Scammers are taking advantage of the recession to con people desperately seeking work out of what little cash they have left, the Atlanta Journal-Constitution reports. Watchdog groups warn that phony work-from-home offers promising quick cash in return for an initial outlay of money are proliferating, and that some fraudsters are also using job applications to harvest personal information for identity theft.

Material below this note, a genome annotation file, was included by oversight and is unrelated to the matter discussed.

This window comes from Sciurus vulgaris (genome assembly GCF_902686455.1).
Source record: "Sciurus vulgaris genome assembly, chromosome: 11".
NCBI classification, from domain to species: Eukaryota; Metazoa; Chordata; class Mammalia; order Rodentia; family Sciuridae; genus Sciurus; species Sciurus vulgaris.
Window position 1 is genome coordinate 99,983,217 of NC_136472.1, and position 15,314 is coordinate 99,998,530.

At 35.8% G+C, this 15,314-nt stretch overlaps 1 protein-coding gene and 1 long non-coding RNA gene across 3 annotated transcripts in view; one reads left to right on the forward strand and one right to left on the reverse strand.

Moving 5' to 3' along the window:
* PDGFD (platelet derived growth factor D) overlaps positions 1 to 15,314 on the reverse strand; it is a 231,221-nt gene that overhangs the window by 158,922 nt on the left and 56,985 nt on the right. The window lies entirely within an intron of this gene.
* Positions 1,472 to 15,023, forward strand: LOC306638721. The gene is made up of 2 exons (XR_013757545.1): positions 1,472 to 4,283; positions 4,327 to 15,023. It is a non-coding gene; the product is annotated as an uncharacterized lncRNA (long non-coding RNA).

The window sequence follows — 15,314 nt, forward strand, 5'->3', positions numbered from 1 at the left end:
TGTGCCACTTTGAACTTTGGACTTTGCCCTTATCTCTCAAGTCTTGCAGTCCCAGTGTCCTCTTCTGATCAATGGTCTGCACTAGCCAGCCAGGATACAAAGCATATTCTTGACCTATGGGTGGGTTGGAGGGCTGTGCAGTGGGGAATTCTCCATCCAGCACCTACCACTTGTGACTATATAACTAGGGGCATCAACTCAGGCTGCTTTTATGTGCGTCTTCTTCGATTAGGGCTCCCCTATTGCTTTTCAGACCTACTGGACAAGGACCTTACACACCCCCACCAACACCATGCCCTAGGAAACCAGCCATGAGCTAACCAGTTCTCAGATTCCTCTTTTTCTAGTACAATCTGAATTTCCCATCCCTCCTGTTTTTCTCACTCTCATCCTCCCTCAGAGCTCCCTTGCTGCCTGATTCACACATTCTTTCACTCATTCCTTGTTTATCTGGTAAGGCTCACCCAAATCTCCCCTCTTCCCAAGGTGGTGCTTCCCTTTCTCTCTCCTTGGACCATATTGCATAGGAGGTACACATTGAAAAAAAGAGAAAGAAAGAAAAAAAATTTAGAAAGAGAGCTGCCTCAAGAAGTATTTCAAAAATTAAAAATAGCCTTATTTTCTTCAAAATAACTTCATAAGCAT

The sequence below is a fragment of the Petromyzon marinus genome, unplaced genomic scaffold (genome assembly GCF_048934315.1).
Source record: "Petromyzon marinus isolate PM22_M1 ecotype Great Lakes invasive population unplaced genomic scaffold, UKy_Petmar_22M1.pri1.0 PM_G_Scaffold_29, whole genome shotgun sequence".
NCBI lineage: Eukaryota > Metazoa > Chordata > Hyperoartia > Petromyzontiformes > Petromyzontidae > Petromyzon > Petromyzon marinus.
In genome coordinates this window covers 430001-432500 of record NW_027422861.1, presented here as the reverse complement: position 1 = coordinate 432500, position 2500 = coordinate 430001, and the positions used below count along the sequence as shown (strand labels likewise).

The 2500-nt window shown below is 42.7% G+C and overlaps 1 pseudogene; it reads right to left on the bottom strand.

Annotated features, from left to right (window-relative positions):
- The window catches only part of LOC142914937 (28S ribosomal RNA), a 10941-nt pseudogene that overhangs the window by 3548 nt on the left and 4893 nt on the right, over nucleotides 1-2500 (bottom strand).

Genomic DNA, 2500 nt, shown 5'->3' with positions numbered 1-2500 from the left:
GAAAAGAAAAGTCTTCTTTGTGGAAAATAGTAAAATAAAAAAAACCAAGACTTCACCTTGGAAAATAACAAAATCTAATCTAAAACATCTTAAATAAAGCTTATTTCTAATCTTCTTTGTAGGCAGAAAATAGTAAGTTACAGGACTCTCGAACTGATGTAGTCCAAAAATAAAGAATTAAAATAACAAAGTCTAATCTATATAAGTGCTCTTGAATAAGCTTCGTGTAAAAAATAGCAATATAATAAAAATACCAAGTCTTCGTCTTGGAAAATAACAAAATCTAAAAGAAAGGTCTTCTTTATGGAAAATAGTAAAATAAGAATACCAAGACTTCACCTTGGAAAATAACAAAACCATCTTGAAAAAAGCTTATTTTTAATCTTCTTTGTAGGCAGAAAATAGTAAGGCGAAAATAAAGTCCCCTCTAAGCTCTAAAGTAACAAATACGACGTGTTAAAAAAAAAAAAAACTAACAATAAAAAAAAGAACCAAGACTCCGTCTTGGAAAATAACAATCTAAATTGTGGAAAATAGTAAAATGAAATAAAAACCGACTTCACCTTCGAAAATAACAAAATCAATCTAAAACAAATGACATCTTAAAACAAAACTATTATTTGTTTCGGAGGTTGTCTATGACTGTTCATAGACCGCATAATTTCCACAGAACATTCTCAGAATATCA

Some scams take place online, like one operation busted in Georgia recently that charged people $260 to train as bartenders for a nonexistent nightclub. Experts strongly advise jobseekers to be on their guard. "If it sounds too good to be true, most of the time it is," said one woman. She is still fighting to get her money back from a firm that charged her $75 after she ordered a $1.97 CD on how to earn money online.